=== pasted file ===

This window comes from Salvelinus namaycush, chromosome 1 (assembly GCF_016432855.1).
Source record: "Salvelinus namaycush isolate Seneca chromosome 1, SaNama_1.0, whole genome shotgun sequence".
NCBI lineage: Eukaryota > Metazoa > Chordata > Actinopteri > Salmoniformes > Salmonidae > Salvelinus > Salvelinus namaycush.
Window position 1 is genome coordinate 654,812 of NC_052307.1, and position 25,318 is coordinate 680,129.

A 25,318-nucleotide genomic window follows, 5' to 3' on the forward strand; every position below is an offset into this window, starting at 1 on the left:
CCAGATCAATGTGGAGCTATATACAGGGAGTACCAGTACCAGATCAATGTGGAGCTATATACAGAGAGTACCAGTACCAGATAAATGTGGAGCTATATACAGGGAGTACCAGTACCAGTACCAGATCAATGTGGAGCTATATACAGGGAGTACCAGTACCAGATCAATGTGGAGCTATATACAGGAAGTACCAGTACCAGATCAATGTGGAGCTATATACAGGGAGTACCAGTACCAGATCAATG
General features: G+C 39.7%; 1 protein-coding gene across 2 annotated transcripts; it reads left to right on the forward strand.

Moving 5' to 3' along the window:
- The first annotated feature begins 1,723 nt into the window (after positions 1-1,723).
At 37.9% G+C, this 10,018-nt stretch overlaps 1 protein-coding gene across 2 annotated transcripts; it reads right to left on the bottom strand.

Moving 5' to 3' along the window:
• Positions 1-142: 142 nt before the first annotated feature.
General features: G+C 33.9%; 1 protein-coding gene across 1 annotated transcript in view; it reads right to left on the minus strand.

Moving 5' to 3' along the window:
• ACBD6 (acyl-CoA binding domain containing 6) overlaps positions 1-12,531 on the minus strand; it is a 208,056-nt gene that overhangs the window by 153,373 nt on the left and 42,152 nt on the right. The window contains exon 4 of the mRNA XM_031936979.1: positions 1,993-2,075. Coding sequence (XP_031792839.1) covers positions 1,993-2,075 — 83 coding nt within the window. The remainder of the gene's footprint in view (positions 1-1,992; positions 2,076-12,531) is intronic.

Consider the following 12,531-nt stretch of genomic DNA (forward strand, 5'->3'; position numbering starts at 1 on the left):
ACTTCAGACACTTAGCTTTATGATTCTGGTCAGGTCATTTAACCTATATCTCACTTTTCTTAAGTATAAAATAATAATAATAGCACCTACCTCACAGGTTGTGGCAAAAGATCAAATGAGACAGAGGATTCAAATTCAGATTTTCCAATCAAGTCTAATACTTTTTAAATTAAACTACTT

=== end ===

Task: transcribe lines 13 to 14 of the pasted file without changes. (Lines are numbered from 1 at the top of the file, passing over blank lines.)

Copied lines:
General features: G+C 33.9%; 1 protein-coding gene across 1 annotated transcript in view; it reads right to left on the minus strand.

Moving 5' to 3' along the window: